Organizers lay out the toughest event yet
Story by Costa Mouzouris
Photos by BMW and Costa Mouzouris
My right hand is firmly grasped around the throttle of the BMW R1200GS, gently feeding just enough power to keep me moving forward along a track barely wider than my tires. To my immediate left is a steep drop, down which I dare not look to see just how far I’d fall were I to put a wheel wrong. The track follows the contours of a hillside so steep that the right foot peg sometimes scrapes along the wall-like ascent. Once in a while the right crash bar bunts a tree trunk, thrusting the bike to the left. Occasionally an overgrown tree root nudges at the front wheel, trying to coax it over the edge.
There are trees to stop me, I think as I duck to avoid being bopped on the helmet by a low-hanging branch. It seems that nature is telling me motorcycles don’t belong here. But I carry on in the 34-degree heat and humidity that feels like a sweltering sauna. Sweat pours over my eyebrows and burns into my eyes; several days of this heat and humidity have made the inside of my helmet smell like a bag of fermented socks. “It’s going to be fun,” we were told at the start.
No Love Lost
That was day six of the 2016 edition of the BMW GS Trophy, the toughest day in a week of extremely challenging riding. The day’s 10 km stretch of single-track trail took about an hour and a half to negotiate. Route organizer Tomm Wolf wasn’t kidding when he said at the beginning of the rally that we’d probably hate him by the end.
BMW hosted the first GS Trophy in Tunisia in 2008, and the biennial event has since travelled to South Africa, Chile, Western Canada and, this year, to northern Thailand. Each year the event gets larger and the routes get tougher.
Anyone who rides can qualify for the event by taking part in his respective country’s GS Challenge qualifiers, which in Canada were held in 2014 and 2015 in Ontario and Quebec. This year’s Team Canada members are Danick Cyr, a 40-year-old paramedic (a reassuring profession, I found) from St-Calixte, Que.; Scott McDonald, 40, who works as an auto technician in Regina; and Cory Villeneuve, 44, from Ottawa, who’s in insurance. All of them are highly skilled riders, each having proven his abilities by winning a GS Challenge.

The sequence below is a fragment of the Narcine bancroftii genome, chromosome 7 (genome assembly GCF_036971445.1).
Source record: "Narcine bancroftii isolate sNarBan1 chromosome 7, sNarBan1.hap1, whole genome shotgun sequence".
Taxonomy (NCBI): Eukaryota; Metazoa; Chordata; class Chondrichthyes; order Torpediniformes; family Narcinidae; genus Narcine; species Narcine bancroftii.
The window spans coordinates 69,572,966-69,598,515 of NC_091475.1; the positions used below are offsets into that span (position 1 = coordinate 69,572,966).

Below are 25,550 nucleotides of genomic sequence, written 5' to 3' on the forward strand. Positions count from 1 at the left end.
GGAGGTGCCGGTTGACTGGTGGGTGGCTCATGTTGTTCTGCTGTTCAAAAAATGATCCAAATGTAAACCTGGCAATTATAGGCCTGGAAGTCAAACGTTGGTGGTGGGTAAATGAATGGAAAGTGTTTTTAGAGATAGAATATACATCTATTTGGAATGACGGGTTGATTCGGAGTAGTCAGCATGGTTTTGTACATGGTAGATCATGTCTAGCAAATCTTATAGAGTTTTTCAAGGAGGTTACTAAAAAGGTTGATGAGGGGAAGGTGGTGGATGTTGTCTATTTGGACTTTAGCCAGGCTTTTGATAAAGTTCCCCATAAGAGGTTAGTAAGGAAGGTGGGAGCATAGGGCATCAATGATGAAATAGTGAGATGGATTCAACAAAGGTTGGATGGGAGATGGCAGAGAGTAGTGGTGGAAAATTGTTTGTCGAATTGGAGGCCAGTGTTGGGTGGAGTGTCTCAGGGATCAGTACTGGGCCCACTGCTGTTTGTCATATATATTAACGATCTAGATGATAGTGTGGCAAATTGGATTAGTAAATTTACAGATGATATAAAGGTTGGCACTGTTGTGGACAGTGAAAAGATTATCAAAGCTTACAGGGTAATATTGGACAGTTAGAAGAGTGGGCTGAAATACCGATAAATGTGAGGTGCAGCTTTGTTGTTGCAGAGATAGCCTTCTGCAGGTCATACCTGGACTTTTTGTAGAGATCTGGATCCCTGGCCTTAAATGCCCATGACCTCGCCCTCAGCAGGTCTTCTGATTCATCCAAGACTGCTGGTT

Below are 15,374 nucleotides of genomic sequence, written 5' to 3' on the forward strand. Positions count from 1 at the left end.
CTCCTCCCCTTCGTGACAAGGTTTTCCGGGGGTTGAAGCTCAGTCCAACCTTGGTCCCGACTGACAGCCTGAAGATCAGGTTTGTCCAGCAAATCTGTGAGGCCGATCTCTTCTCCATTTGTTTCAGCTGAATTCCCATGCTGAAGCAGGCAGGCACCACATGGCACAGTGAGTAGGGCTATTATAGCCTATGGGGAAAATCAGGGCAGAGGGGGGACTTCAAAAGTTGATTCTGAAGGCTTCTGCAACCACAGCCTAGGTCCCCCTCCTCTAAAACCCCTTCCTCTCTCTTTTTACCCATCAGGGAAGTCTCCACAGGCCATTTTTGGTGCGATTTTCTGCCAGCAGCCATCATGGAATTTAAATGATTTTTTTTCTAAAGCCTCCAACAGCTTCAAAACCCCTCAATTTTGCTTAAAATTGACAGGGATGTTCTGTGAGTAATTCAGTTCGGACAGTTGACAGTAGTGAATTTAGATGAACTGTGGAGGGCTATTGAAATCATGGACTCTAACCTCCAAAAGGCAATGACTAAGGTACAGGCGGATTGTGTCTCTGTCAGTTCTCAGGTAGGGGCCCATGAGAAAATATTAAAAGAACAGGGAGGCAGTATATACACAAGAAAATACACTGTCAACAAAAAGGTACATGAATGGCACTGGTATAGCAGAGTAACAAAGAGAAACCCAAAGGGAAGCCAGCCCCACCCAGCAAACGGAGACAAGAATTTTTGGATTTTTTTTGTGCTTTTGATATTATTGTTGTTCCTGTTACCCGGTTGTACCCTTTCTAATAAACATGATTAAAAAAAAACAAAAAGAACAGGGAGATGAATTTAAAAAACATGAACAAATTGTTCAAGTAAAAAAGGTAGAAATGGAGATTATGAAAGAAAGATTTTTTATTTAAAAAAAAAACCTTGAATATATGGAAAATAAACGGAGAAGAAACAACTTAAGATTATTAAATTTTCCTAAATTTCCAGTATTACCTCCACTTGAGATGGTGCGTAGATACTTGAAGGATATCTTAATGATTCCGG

Adding to the difficulty, two years ago the bigger, heavier R1200GS replaced the F800GS as the chosen rally bike. I had participated in the 2010 GS Trophy in South Africa, so I knew it was a challenging prospect, but this year’s pre-rally communications declared the 2016 edition in Thailand would be the toughest yet, with a slower pace, much more technical riding in high heat and daily routes varying in length from 140 to 280 km.
Road to Success
Having no intention of returning home from the Trophy in pieces, I began training as soon as I got the call to attend as Team Canada’s media guy from BMW Canada’s Rob Dexter two months before the start of the event. My daily regimen included cardio exercises, spinning on my bicycle and a revised diet that cut out a bunch of fat, gluten, sugars and other tasty stuff. It worked; I felt great and I had lost 12 pounds before leaving for the Trophy.
In all there were 57 competitors from 25 countries making up 19 teams, plus 19 journalists (one per team), as well as some VIPs, BMW media, medics and other staff. Oh, and there were two other Canadians present, handling marshalling duties: Brian Kiely and Patrick Horan, both of whom I’d previously ridden with when they were part of Team Canada during the 2010 GS Trophy. And for the first time in GS Trophy history, there was a women’s team.
Realistically, the weakest links in this travelling community of off-road riders were the members of the media, who… didn’t actually qualify for